The 6 Riskiest Players at the Top of the Draft (2019 Fantasy Football)
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Generally, when building a fantasy team, you want to aim for a balance of risk and stability. A team full of “boom or bust” players is too volatile and unpredictable from week to week, but a team with only consistent, high floor players may never put you over the top in the playoffs when you need that extra boost. Taking risks in fantasy football is important, but most successful teams have a firm foundation of safe players as well. In this article, I want to identify who I believe are the riskiest players near the top of the draft. Once you get into rounds six and seven, an argument can be made that there’s an inherent risk to every pick, so I wanted to talk about risky players with top-50 ADPs.
Le’Veon Bell (RB – NYJ)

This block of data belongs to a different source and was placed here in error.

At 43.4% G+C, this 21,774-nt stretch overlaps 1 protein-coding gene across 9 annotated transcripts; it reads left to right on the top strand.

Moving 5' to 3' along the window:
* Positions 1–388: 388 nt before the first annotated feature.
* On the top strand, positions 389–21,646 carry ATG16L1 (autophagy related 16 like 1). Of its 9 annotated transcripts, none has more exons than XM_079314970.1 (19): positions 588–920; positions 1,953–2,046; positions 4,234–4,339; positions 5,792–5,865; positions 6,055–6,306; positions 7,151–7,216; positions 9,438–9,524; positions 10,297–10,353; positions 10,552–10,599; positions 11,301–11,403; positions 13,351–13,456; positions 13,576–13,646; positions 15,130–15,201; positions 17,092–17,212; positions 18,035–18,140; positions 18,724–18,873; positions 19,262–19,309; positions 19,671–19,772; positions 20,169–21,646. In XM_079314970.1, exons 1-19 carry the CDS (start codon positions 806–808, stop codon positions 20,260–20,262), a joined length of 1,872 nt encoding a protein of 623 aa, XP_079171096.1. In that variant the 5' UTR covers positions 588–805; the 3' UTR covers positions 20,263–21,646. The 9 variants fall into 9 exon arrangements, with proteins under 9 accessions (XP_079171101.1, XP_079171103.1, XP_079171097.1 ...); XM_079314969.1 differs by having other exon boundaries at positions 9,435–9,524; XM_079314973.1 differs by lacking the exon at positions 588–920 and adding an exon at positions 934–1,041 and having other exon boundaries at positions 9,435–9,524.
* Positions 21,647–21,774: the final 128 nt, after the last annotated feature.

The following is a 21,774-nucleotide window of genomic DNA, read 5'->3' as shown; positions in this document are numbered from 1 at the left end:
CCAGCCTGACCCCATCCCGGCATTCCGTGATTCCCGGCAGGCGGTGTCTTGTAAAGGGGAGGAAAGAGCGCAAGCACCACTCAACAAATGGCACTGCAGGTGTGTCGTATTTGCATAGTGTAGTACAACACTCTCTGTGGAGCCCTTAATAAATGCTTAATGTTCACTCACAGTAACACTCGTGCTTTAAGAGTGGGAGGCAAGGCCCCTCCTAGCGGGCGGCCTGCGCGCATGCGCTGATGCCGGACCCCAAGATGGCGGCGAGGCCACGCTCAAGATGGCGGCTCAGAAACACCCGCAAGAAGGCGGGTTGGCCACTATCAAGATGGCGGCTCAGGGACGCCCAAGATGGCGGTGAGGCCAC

Current ADP: 7
The name Le’Veon Bell carries a lot of weight in the fantasy football world, but the man who will take the field in a couple of weeks for the first time in over a year may not be the one we remember. Bell hasn’t played in an NFL game since December of 2017 and his current surroundings are vastly different from what they were back then. Instead of an offense that finished in the top-10 in both yards and points every year since 2014, Bell is in an offense that finished in the bottom-10 in both categories in each of the last three seasons. Instead of the offensive line that Pro Football Focus ranked seventh in run blocking in 2017, Bell is running behind a line thank ranked 30th in 2018. I question whether he’ll be as successful in New York at dancing patiently behind the line before finding his hole as he did so majestically in Pittsburgh. Bell also benefited from defenses who needed to account for Antonio Brown at all times, and from having a quarterback like Ben Roethlisberger who ranks fourth in passing yards since 2013. The Jets don’t have an elite wide receiver or an above-average quarterback (yet), so Bell will be the primary focus of all opposing defenses.
James Conner (RB – PIT)
Current ADP: 9